Some people live in dread of surprises, but not me. One of my greatest pleasures is going for a meal, meeting some life-enhancing person for the first time and tasting a wine I’ve never had before. Recently, Adam Brett-Smith, managing director of wine merchants Corney & Barrow, invited me to lunch with Andrea Franchetti, an Italian winemaker I hadn’t met before, though his distant cousin was familiar. His relative owns one of the most spectacular villas in Tuscany and speaks with a convincing Cockney accent he picked up from his nanny.
We tasted a handful of Andrea’s 2017 wines — still brooding and surly, but impressive bones to flesh out. Before we sat down, a Berncasteler Doctor Riesling Spätlese ’08 was served — a supremely delicate lemon sorbet with a hint of cream. So far so good.
Then the surprise. I had thought it would be the 1997 Palazzi, Andrea’s impressive Merlot-based red from southern Tuscany, but instead it was a white Burgundy I had read about for decades but never tasted, the Montrachet from Domaine de la Romanée-Conti. The entire appellation is not even 20 acres and the DRC portion is less than 10 per cent of this, which means total annual production is a couple of hundred cases. That makes it difficult to get hold of, and bottles can change hands for more than £5,000. Corney & Barrow, the UK agents for DRC, allocates these wines to its best customers at somewhat lower prices, but still high enough to put them beyond everyday drinking.
I recall tasting ‘ordinary’ Montrachet for the first time at the Tate Gallery restaurant, when half-bottles of Mouton Rothschild were £5. Someone had offered me a glass, so the next time I had lunch there I rashly told the sommelier to start off with a bottle of that nice Montrachet. It was 1978, and at the end of lunch came the shock of having to pay £20 for a bottle.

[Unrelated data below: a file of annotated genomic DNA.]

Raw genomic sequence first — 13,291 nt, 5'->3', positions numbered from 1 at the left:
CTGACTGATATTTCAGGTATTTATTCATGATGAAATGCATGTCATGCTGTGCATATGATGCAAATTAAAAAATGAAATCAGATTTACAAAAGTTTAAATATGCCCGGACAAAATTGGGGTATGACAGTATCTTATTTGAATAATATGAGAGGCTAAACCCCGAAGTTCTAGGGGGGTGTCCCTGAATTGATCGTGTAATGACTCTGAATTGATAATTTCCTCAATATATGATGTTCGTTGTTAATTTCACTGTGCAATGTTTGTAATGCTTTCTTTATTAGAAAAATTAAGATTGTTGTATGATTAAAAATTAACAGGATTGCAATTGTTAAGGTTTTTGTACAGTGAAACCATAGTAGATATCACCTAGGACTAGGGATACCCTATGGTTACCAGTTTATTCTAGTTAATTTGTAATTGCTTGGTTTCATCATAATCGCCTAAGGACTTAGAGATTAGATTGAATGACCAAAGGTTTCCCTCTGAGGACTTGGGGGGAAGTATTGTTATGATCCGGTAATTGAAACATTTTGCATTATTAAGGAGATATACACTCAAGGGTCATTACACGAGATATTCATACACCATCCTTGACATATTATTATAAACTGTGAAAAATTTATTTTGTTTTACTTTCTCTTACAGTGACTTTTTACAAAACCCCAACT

The DRC Montrachet 2011 tasted last week was poured straight from the bottle without decanting. It was an intense gold colour; the nose was all spring flowers, but that changed with the first taste. There was a fleeting hint of a familiar vegetable — asparagus? — before a rush of marmalade and minerals. Normally with a great wine, there is a ‘dumb’ phase before it is properly aired, but this was full throttle instantly.
Le Montrachet is a relative newcomer in the DRC stable, with three small plots purchased between 1963 and 1980, though most of the vines are more than 60 years old. Most white Burgundies are well beyond their peak after 20 years, but Adam assures me that the ’69 is still totally expressive, and the greatest one he has ever tasted.
After an hour or so in the glass, our Montrachet was turning slightly to butterscotch with a peppery aftertaste, but the mineral backbone kept it amazingly clean and fresh. Montrachet’s greatness is due to its harmony and balance. The only white Burgundy I have had that came close to this was a ’99 Bienvenues-Bâtard-Montrachet from Leflaive — one of the four other Grand Cru whites with Montrachet in their title. This too had precision and elegance, but ended with a tiny tingle which suggested it was not yet fully mature. In some ways, I prefer a wine to show a minuscule imperfection so that you have something to explore the next time.
I realise this is far too abstruse for many wine lovers and it is doubtful that I will ever taste DRC Montrachet again. Fortunately, there are many white Burgundies around for a fraction of the price, though there isn’t much worth drinking under £20 a bottle. The less grand communes in white Burgundy, such as Rully, Montagny, Givry and Mercurey, can offer highly enjoyable wines, especially from the exceptional 2014 vintage.
There was another surprise in store, in L’Epicure, the three-star Michelin restaurant in Paris. Sommelier Marco Pelletier, formerly of Taillevent, is an old friend, and when it came to the wine he said: ‘Would you like to be surprised?’ The red was a luscious 30-year-old Beaujolais (a Moulin à Vent ’86 from Jadot) but the white was harder to place. It was quite steely and austere but beautifully focused — perhaps a Corton-Charlemagne? It turned out to be a ’95 Bourgogne Blanc from Leflaive — in other words, a generic village wine, but so perfect that I was extremely happy to be fooled.